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About bdgwx

  • Birthday 10/19/1977

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    St. Louis

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  1. We setup near the Perryville Municipal Airport on the MO side of the Mississippi River. I knew CU suppression was a very real effect, but I had no idea how effective it would actually be. We went from solid coverage at 12:40p to very sparse coverage at 13:10p and then just wispy remnants at 13:20p. In probably the most frustrating and unlikely coincidence ever we had exactly 1.5 minutes of cloud obstruction and it just happen to be from a lone dying rouge cloud that moved right in front literally seconds before totality started. Fortunately we had 2:40 of totality so we got a solid 60s of an unobstructed view of the corona. And wow...that was awesome. Pictures and videos don't even come close to doing justice to the experience. I'm all in for 2024.
  2. We are in Chester IL. The town is active but the sky is clear.
  3. One thing to watch for in southeast MO and southern IL is moisture convergence initiating storms. The GFS, HRRR, and to a lesser extent the Euro show this. We are still targeting southeast of St. Louis and will probably head down I-55 and possibly cross the Mississippi at Chester, IL. Morning rush hour traffic on I-55 is north towards downtown STL...obviously so I'm hoping I-55 southbound will be clear. I-270 southbound is sometimes slow in the mornings, but it usually flows pretty well too.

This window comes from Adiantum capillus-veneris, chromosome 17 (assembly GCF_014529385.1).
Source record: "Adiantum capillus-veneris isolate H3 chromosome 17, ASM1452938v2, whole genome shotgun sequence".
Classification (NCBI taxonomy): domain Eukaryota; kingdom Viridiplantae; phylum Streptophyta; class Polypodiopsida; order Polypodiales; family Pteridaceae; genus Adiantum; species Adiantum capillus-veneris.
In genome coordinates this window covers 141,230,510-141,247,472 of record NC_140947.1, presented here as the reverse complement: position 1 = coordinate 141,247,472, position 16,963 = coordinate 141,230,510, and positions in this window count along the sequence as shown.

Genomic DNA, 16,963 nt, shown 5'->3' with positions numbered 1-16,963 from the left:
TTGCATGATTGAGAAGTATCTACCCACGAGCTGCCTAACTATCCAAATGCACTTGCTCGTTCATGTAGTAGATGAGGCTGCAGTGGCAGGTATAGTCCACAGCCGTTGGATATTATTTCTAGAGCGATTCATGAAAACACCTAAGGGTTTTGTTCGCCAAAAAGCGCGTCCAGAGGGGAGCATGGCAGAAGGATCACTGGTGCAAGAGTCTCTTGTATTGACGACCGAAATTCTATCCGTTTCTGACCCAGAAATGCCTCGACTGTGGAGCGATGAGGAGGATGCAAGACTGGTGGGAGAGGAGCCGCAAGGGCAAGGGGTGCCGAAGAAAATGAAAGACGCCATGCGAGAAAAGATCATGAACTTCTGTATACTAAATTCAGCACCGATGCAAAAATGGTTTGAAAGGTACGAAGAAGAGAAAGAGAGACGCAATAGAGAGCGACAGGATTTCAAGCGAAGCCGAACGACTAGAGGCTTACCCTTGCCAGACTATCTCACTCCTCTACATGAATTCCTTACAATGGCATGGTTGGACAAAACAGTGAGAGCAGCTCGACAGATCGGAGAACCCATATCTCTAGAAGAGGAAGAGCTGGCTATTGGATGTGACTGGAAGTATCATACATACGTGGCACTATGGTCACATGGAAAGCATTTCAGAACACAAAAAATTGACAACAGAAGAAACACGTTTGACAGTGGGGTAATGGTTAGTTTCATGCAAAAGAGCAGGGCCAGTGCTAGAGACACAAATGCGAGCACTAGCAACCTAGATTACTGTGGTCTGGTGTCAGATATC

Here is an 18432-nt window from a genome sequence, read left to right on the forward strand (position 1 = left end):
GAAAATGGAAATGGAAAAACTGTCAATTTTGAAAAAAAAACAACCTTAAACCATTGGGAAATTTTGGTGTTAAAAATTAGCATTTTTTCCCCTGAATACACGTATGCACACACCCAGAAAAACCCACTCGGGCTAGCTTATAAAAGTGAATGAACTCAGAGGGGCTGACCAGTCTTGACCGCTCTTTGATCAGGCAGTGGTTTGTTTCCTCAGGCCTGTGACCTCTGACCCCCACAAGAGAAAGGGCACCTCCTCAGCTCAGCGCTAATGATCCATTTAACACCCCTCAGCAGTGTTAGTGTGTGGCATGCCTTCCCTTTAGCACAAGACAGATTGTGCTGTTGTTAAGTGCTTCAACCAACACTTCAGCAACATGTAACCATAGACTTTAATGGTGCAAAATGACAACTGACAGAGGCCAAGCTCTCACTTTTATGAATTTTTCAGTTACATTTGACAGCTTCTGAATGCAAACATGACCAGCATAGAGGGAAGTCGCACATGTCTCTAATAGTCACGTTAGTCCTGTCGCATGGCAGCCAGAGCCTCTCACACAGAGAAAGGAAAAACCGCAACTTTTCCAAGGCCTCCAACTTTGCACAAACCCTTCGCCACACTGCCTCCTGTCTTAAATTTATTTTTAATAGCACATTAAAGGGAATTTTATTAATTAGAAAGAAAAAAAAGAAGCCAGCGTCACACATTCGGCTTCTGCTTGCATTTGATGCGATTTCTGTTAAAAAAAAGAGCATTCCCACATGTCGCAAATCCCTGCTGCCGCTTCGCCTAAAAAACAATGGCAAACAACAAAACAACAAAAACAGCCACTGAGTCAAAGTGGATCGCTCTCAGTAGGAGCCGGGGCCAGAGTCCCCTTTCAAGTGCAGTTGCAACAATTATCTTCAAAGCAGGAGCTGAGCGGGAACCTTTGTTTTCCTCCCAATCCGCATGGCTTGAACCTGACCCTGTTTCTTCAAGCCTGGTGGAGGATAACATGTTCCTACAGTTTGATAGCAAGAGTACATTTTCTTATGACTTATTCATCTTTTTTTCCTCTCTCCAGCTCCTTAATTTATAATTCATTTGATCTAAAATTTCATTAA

4. The convection allowing model runs last night showed a lot of promise especially the closer you get to St. Louis.
  5. I'm tentatively planning on heading that direction as well. I'll make a final decision tomorrow morning though after looking at the satellite. Several of this evening's convection allowing model runs have been favorable even for a large portion of the MO path.
  6. All things considered the GEFS ensemble mean doesn't look bad unless your target is Nebraska. I'm tentatively planning on heading south and east of St. Louis tomorrow morning. Based on the last several GEFS runs, HRRR, Euro, etc. I think the odds of finding clear sky increase as you get closer to KY and TN.